Lucy (Lucia), whose name means “light”, lived at the end of the third century in Sicily and died as a martyr at Syracuse, probably in the last great persecution ordered by the emperor Diocletian. Her memory was venerated at an early date, and she is included in the eucharistic canons of the Roman and Ambrosian rites and is found in the Roman sacramentaries and in Greek liturgical books. Two ancient churches were dedicated to her in England, where she has been known at least from the time of Aldhelm, abbot of Malmesbury, who praised her in his treatise on virginity in the late seventh century.
It is said that her life was one of purity and gentleness, and she was loved by the poor for her selfless generosity. Legends about her abound. When her mother was cured of a disease, Lucy in gratitude to God gave all her bridal possessions to the Christian poor. Her disappointed betrothed then reported her as a Christian to the local prefect, who condemned her to be arrested and to be taken to a brothel. When she would not submit to sexual defilement, her persecutors built a fire around her to frighten her into submission. She was finally killed by being stabbed in the neck, probably in the year 304 at Syracuse. Her body was taken to Venice, whence according to legend her relics were translated to Corfinium in the eighth century and to Metz in the late tenth century.
Lucy is remembered with great affection by the people of Sicily and southern Italy. She is regarded as the patron saint of the laboring poor and of those suffering from diseases of the eyes. Her iconography is based on her legendary Acts, her usual emblem being her own eyes, which were reputed to have been torn out during her torments and to have been miraculously restored. This element occurs particularly in Western late medieval and Renaissance representations. The earliest surviving image is a simple one in the frieze of virgins in the sixth century mosaics of S. Apollinare Nuovo in Ravenna (she appears in the procession of virgins under her name, SCA LVCIA). She is included in the General Roman Calendar, in several Lutheran sanctoral calendars, and in the calendar of the 1662 Book of Common Prayer.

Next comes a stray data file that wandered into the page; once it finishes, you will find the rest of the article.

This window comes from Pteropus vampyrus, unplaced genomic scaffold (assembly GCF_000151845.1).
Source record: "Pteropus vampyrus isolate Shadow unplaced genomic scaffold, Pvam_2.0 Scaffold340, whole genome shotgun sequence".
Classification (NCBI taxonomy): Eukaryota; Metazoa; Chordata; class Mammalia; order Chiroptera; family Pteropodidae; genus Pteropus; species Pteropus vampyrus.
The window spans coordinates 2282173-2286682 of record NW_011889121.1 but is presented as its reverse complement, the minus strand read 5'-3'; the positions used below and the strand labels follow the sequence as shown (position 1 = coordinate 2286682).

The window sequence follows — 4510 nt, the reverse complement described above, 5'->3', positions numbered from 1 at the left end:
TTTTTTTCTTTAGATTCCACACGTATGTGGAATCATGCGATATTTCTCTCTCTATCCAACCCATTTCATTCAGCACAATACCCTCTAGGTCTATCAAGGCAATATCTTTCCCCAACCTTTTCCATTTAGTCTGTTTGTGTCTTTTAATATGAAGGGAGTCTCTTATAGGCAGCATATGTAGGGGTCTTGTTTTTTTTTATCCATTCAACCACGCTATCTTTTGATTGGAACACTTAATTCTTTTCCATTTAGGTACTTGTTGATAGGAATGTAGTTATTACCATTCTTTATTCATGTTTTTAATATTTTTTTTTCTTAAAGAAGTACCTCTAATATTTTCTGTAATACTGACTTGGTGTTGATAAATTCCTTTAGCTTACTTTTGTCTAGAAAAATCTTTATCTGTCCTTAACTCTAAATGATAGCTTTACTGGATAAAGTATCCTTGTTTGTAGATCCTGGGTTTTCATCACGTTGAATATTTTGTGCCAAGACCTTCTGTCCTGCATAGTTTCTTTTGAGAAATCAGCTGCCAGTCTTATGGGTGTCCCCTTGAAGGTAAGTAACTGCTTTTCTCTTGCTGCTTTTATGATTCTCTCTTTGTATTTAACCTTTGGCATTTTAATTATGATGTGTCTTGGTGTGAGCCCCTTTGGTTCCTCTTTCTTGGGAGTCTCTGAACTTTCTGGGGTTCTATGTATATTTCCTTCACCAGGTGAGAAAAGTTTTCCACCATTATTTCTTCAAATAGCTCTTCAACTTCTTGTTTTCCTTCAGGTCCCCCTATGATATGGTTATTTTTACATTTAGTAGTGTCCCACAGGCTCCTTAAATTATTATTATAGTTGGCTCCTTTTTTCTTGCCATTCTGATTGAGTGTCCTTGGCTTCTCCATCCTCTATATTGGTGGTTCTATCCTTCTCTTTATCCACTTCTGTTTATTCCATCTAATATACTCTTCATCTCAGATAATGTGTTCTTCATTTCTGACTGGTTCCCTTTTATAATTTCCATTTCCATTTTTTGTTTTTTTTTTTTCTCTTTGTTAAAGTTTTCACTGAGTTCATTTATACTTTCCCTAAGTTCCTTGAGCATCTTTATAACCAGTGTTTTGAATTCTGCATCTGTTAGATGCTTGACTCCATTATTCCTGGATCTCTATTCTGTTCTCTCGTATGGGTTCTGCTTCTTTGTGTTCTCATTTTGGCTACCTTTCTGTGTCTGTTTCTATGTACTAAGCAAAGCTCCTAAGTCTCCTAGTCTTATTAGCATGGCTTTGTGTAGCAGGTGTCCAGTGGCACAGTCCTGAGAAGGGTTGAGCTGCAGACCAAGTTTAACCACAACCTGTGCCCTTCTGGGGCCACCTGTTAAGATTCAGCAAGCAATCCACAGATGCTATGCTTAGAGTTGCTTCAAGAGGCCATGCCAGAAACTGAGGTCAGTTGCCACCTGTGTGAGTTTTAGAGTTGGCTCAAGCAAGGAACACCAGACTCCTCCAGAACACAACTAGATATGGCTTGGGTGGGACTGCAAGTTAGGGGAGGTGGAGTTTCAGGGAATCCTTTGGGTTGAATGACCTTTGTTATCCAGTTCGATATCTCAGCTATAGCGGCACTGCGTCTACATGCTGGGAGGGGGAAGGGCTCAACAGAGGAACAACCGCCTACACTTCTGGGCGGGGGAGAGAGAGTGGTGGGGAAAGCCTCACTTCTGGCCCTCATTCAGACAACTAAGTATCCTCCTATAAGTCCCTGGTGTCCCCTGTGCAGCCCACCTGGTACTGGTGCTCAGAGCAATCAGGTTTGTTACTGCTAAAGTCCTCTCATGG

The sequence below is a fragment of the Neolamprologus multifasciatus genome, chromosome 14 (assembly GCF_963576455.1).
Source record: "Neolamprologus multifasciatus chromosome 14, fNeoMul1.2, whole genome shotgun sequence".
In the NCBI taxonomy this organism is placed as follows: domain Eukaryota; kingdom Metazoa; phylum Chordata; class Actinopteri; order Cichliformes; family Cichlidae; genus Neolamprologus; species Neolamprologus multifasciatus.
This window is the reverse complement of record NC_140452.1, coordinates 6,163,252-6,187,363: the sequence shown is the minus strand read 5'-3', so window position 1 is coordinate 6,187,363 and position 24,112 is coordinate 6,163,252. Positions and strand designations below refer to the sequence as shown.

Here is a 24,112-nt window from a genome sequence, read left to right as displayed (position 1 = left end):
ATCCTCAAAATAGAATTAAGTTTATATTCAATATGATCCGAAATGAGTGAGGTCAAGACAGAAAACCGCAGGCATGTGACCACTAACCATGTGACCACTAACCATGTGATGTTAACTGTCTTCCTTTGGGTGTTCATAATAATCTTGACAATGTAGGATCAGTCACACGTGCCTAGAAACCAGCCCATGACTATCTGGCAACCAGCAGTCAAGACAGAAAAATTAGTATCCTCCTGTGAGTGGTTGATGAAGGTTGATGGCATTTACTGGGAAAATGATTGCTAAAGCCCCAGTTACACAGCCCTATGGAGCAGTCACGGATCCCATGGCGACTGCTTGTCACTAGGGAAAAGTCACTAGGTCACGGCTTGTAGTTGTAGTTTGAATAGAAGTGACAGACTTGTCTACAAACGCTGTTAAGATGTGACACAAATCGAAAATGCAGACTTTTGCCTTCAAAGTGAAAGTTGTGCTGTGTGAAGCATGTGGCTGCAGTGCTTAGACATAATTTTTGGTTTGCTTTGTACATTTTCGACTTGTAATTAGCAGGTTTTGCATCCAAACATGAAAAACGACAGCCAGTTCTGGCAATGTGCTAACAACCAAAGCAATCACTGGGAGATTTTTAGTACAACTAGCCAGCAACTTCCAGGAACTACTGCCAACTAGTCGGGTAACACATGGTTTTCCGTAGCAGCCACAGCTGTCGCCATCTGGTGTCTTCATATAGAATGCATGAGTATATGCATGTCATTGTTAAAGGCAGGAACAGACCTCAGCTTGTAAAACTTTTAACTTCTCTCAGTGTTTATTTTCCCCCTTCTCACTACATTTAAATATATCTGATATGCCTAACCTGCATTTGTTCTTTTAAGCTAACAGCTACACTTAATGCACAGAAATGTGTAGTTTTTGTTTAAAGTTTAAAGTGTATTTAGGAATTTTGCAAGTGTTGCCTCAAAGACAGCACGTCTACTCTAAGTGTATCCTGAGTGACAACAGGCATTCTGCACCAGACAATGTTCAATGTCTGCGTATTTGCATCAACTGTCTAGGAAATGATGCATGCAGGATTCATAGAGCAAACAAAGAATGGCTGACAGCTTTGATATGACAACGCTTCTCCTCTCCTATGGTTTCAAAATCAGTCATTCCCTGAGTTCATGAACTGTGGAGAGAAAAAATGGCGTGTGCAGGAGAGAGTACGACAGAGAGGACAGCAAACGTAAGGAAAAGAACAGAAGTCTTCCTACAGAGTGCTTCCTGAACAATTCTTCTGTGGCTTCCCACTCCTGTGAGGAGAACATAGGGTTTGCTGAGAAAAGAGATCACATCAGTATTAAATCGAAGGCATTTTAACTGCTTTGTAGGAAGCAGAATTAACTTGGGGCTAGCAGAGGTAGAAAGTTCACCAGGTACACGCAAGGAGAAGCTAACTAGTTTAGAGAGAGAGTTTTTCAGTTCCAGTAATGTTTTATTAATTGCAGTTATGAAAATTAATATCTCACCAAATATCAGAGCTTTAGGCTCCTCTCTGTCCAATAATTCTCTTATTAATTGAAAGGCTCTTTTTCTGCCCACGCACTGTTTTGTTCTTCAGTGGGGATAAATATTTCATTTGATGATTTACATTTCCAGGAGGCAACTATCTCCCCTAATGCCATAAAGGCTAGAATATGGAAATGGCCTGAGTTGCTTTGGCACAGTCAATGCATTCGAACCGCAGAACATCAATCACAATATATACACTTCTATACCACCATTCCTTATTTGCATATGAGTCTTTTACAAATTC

In medieval Europe, before the Gregorian reform of the calendar, St Lucy’s Day was the shortest day of the year, and the day was celebrated, especially in Scandinavia, as the turning point from the long nights. The Swedes, including many Swedish immigrants in America, still have festivities on this day, “Lussida’n”. In private homes one of the young girls of the household, dressed in white and wearing a crown of lighted candles, awakens the family in the early morning and offers them coffee and cakes from a tray. For the rest of the day she is called “Lussi” instead of her own name.
taken from The New Book of Festivals and Commemorations
(Fortress Press 2008), amended and with additions from the Oxford Dictionary of Saints
Almighty God, by whose grace and power your holy martyr Lucy triumphed over suffering and was faithful even to death: Grant us, who now remember her in thanksgiving, to be so faithful in our witness to you in this world, that we may receive with her the crown of life; through Jesus Christ our Lord, who lives and reigns with you and the Holy Spirit, one God, for ever and ever. Amen.
The icon of Saint Lucy was written by and is © Aidan Hart and is reproduced here with his generous permission.